The phrase “Rearranging the Deck Chairs on the Titanic” has come to mean, “making well-meaning but negligible adjustments to an endeavor that is doomed to fail” or “futile, symbolic action in the face of catastrophe”.
. . . the disaster suddenly ripped away the blindfolds and changed dozens of attitudes, practices, and standards almost literally overnight. The magnitude of the incident led to a total overhaul of the safety standards as sea (known as SOLAS). Those standards are with us today, and have saved countless lives. (Brander, 1995).
A key word in the above passage is ‘suddenly’. The sinking of the Titanic happened in just a few hours; news of the disaster spread around the world in days. Change was immediate. (For example, before the sinking companies, had a complicated formula as to how many lifeboat seats should be provided. Afterwards, the SOLAS rules required that the number of seats equal the number of passengers.)
The world’s worst industrial accident occurred when toxic chemicals leaked from a chemical plant in Bhopal, India in the year 1984. At least 2,500 people in the surrounding communities died and many more were grievously injured.
Following this tragedy, executives and managers in the process industries recognized that “something must be done”. By the turn of the century chemical and refining companies around the world had successfully implemented process safety management standards.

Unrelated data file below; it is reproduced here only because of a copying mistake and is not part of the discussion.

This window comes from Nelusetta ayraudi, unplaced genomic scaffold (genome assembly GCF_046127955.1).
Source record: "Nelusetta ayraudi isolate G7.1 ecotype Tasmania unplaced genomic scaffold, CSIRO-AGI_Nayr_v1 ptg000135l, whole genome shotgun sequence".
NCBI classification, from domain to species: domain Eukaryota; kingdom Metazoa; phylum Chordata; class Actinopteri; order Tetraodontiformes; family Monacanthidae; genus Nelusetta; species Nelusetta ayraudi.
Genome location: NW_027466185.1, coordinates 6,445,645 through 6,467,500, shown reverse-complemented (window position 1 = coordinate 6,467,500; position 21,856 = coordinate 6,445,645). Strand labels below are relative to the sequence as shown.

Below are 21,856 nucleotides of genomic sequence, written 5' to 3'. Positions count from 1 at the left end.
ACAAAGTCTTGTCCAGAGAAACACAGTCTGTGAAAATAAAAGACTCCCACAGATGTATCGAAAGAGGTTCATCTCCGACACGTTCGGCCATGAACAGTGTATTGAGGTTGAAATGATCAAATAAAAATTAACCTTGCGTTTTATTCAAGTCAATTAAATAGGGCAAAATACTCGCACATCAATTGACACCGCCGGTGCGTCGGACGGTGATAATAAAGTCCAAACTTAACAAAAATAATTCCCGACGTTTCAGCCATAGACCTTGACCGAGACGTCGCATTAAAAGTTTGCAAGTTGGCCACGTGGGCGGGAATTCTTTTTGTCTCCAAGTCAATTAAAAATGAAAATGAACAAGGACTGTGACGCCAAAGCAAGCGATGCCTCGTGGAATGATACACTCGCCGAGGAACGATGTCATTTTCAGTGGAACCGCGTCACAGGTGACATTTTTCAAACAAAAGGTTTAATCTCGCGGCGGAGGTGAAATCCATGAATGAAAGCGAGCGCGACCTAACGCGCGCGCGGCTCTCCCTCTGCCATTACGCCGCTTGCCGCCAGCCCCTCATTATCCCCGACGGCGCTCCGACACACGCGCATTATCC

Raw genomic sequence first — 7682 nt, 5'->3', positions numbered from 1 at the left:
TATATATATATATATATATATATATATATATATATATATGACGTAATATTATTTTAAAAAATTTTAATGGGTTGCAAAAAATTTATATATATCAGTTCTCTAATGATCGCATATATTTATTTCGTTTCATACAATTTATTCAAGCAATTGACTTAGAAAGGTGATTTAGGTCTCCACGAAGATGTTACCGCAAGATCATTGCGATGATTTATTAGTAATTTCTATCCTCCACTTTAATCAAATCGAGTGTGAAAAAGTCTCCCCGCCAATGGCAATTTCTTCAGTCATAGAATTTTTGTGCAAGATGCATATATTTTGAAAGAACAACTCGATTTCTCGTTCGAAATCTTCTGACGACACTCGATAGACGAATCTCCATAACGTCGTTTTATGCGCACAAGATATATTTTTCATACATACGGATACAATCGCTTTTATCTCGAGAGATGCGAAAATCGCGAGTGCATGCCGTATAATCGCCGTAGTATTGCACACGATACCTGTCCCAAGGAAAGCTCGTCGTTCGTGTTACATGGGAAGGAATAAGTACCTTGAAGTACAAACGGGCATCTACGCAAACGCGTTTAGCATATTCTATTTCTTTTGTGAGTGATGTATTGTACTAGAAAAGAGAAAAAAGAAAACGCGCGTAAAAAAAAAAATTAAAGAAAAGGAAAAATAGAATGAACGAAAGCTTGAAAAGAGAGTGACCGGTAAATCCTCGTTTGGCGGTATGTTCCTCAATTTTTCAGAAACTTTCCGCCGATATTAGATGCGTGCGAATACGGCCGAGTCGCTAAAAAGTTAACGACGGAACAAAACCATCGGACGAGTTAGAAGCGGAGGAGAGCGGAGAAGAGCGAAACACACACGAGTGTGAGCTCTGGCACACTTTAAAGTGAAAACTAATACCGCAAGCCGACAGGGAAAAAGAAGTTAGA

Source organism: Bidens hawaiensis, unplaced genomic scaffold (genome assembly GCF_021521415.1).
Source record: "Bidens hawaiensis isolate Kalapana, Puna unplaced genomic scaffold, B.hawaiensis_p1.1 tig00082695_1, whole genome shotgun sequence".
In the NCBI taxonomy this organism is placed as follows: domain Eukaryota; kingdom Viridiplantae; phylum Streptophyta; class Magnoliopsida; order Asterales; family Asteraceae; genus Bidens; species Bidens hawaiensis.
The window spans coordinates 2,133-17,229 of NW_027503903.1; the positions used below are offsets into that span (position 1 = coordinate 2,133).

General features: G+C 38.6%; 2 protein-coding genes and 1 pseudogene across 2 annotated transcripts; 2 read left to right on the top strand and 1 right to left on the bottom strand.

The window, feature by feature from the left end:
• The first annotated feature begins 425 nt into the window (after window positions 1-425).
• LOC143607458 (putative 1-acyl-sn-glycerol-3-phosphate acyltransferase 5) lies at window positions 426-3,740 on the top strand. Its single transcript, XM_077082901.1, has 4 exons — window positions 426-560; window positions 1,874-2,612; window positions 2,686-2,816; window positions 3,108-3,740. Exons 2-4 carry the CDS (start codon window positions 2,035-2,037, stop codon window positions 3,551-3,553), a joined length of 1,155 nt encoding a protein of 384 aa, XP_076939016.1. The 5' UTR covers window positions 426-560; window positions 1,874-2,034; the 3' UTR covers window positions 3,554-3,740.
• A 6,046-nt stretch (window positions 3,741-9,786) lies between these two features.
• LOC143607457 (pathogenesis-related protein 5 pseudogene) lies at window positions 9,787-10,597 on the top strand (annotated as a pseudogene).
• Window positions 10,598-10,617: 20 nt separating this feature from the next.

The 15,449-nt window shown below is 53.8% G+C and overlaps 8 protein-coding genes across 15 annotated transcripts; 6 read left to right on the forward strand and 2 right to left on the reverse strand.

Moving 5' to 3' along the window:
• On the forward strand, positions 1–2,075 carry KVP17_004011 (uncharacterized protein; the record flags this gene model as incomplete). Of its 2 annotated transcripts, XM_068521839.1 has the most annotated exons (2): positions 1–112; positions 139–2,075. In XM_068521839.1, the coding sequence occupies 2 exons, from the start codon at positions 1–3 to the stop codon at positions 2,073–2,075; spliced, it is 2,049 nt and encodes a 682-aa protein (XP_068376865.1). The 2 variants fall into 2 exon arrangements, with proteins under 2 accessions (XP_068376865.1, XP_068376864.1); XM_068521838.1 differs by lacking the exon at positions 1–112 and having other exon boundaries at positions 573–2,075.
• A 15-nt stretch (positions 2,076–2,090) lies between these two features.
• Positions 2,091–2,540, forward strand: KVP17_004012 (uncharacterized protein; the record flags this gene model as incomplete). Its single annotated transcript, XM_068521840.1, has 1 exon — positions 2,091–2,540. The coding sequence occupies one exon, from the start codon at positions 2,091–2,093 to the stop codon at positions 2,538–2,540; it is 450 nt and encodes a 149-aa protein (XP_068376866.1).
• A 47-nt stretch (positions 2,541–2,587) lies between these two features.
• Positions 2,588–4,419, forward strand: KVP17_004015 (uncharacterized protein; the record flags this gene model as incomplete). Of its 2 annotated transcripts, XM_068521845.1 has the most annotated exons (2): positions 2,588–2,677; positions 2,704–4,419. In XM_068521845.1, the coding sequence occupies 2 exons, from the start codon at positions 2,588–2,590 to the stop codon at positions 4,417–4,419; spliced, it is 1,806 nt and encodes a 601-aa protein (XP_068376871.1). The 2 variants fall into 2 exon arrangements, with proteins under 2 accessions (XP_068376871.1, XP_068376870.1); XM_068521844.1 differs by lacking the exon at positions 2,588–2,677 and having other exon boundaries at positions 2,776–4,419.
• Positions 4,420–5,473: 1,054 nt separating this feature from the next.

Multiple reactor meltdowns that occurred at this nuclear plant in the year 2011. Its cause was an earthquake followed by a tsunami. The event led to world-wide rejection of nuclear power as a replacement for fossil fuels.
We started this post by saying that climate change is still perceived as being one problem among many. The above examples show that one, single event may lead to a fundamental shift in attitudes. However, that event will have to be completely out of the usual. For example, an increased number of hurricanes in the Gulf of Mexico would not change perceptions because hurricanes happen every season. Of course, no one knows what a tipping point event may be, but one candidate may be the falling water levels in Lake Mead.
Lake Mead (created by the Hoover dam) is one of the largest reservoirs in the United States in terms of water capacity. It is located on the Colorado River about 24 miles from Las Vegas, Nevada. The lake supplies Las Vegas with around 90% of its water, and it also is used to irrigate agriculture in the area. Its level has been steadily falling in recent years due to the drought in the southwest United States.
The chart shows how quickly the level has fallen in recent years. If current trends continue it is possible that, within just a few years, the supply of water to large cities such as Las Vegas will be severely curtailed. Should that happen, the impact on public perception (at least in the United States) could be dramatic.
(In response, it should be made clear that city management is aware of this problem, and has implemented many conservation programs. And it is possible that the winter snow and rain will be above normal. Still, the potential for severe water cut backs to both the city and agriculture remains. Indeed, already there are signs of trouble. There are three water intakes that take water from the lake to Las Vegas. The top most of these intakes is already exposed and only partially functional.)